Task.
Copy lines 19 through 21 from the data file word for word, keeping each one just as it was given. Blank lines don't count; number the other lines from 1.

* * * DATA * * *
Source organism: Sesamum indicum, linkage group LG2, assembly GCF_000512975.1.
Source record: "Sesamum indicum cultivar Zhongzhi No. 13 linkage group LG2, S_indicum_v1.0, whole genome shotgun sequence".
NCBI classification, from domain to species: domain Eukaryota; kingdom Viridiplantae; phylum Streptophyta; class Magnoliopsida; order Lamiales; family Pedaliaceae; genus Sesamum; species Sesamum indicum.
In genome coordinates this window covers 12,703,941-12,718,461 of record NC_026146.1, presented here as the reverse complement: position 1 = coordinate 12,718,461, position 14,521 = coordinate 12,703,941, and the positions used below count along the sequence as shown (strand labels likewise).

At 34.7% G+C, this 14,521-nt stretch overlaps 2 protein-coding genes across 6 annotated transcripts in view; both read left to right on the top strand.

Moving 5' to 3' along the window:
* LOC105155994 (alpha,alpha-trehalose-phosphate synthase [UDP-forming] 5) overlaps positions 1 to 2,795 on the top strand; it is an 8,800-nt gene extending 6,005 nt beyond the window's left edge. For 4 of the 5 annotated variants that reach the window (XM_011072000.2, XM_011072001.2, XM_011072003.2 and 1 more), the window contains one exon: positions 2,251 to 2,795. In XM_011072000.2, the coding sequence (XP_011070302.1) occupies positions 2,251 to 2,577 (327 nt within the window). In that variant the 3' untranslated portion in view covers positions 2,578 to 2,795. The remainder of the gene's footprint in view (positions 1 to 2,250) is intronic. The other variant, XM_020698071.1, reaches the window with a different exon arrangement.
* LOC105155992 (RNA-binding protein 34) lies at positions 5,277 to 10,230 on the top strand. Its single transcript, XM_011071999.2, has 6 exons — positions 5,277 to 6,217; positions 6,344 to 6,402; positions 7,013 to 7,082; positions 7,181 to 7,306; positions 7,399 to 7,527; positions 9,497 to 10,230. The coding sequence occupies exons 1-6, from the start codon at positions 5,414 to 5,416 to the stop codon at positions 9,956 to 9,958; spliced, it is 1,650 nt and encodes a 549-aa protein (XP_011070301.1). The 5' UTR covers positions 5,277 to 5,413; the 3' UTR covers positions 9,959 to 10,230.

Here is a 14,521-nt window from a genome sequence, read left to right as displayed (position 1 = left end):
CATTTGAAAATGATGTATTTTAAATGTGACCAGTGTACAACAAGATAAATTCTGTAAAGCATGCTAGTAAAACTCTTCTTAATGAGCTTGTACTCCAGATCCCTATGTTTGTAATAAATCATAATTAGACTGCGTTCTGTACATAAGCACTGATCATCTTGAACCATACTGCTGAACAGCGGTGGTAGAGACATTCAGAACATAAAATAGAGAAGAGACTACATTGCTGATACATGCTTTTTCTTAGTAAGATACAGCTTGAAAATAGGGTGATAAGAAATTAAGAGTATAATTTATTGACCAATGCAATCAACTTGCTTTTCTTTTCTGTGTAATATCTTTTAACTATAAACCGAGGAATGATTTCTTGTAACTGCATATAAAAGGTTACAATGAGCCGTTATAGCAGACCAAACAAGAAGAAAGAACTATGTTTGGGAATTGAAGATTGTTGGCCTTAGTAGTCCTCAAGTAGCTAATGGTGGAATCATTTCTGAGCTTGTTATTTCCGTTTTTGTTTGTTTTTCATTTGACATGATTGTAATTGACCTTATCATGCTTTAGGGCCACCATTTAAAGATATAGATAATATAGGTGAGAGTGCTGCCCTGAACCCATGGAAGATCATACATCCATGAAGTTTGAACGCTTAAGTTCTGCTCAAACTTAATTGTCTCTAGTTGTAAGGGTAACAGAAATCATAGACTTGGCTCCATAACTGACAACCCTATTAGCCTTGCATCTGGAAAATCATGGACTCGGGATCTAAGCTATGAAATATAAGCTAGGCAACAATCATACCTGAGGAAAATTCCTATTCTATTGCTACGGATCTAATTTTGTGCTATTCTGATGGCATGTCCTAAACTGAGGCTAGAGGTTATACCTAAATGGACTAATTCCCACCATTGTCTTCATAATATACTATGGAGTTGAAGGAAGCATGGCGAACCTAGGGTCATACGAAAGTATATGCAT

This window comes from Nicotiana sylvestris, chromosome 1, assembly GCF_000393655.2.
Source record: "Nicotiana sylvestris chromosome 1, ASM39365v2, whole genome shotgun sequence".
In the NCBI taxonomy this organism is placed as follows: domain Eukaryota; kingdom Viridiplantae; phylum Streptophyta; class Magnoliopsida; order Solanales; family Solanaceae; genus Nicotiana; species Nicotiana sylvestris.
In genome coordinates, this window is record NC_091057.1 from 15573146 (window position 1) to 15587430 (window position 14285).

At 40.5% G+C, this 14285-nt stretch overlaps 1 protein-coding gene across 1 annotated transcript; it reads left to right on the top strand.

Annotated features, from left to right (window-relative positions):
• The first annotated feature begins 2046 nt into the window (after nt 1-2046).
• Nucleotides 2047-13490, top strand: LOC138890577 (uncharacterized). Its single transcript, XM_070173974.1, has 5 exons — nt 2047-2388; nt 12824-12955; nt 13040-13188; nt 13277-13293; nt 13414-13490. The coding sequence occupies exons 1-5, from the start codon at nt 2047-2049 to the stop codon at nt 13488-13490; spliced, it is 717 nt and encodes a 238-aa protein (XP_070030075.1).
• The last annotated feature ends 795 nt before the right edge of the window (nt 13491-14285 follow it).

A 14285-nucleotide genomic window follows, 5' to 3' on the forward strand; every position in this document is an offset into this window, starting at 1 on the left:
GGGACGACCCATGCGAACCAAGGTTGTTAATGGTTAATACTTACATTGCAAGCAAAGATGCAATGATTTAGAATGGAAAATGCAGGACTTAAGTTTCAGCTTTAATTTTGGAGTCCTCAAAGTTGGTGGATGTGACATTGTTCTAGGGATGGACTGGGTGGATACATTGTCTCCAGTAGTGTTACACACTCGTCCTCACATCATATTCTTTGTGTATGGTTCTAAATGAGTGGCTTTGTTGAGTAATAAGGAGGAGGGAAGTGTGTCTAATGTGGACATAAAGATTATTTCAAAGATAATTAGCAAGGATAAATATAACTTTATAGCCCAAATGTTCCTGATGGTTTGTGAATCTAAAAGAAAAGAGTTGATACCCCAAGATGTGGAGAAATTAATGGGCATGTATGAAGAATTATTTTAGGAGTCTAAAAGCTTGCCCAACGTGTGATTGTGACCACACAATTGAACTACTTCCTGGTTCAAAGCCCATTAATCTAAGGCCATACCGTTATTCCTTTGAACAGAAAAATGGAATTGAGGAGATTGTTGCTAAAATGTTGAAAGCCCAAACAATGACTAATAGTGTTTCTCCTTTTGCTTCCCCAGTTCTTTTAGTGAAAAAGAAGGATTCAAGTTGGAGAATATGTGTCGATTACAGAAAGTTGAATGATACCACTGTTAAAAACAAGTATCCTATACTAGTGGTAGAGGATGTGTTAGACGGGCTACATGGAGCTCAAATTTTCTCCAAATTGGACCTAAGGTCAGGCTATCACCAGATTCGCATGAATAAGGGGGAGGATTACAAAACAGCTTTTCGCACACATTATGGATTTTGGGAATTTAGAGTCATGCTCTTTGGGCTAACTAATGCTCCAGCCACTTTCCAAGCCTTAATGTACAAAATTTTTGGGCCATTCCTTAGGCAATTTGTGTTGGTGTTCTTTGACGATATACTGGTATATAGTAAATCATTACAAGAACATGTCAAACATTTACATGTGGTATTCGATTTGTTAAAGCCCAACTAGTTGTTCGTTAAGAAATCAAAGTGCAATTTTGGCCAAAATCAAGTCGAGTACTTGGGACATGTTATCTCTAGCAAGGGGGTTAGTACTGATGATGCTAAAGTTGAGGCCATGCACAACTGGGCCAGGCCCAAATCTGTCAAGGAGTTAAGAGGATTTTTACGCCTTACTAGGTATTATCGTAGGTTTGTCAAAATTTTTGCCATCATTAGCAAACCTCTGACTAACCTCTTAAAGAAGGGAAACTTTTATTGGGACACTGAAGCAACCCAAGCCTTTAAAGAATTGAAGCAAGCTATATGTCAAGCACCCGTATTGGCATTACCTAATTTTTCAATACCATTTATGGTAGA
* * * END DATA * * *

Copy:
• The last annotated feature ends 795 nt before the right edge of the window (nt 13491-14285 follow it).

A 14285-nucleotide genomic window follows, 5' to 3' on the forward strand; every position in this document is an offset into this window, starting at 1 on the left:
GGGACGACCCATGCGAACCAAGGTTGTTAATGGTTAATACTTACATTGCAAGCAAAGATGCAATGATTTAGAATGGAAAATGCAGGACTTAAGTTTCAGCTTTAATTTTGGAGTCCTCAAAGTTGGTGGATGTGACATTGTTCTAGGGATGGACTGGGTGGATACATTGTCTCCAGTAGTGTTACACACTCGTCCTCACATCATATTCTTTGTGTATGGTTCTAAATGAGTGGCTTTGTTGAGTAATAAGGAGGAGGGAAGTGTGTCTAATGTGGACATAAAGATTATTTCAAAGATAATTAGCAAGGATAAATATAACTTTATAGCCCAAATGTTCCTGATGGTTTGTGAATCTAAAAGAAAAGAGTTGATACCCCAAGATGTGGAGAAATTAATGGGCATGTATGAAGAATTATTTTAGGAGTCTAAAAGCTTGCCCAACGTGTGATTGTGACCACACAATTGAACTACTTCCTGGTTCAAAGCCCATTAATCTAAGGCCATACCGTTATTCCTTTGAACAGAAAAATGGAATTGAGGAGATTGTTGCTAAAATGTTGAAAGCCCAAACAATGACTAATAGTGTTTCTCCTTTTGCTTCCCCAGTTCTTTTAGTGAAAAAGAAGGATTCAAGTTGGAGAATATGTGTCGATTACAGAAAGTTGAATGATACCACTGTTAAAAACAAGTATCCTATACTAGTGGTAGAGGATGTGTTAGACGGGCTACATGGAGCTCAAATTTTCTCCAAATTGGACCTAAGGTCAGGCTATCACCAGATTCGCATGAATAAGGGGGAGGATTACAAAACAGCTTTTCGCACACATTATGGATTTTGGGAATTTAGAGTCATGCTCTTTGGGCTAACTAATGCTCCAGCCACTTTCCAAGCCTTAATGTACAAAATTTTTGGGCCATTCCTTAGGCAATTTGTGTTGGTGTTCTTTGACGATATACTGGTATATAGTAAATCATTACAAGAACATGTCAAACATTTACATGTGGTATTCGATTTGTTAAAGCCCAACTAGTTGTTCGTTAAGAAATCAAAGTGCAATTTTGGCCAAAATCAAGTCGAGTACTTGGGACATGTTATCTCTAGCAAGGGGGTTAGTACTGATGATGCTAAAGTTGAGGCCATGCACAACTGGGCCAGGCCCAAATCTGTCAAGGAGTTAAGAGGATTTTTACGCCTTACTAGGTATTATCGTAGGTTTGTCAAAATTTTTGCCATCATTAGCAAACCTCTGACTAACCTCTTAAAGAAGGGAAACTTTTATTGGGACACTGAAGCAACCCAAGCCTTTAAAGAATTGAAGCAAGCTATATGTCAAGCACCCGTATTGGCATTACCTAATTTTTCAATACCATTTATGGTAGA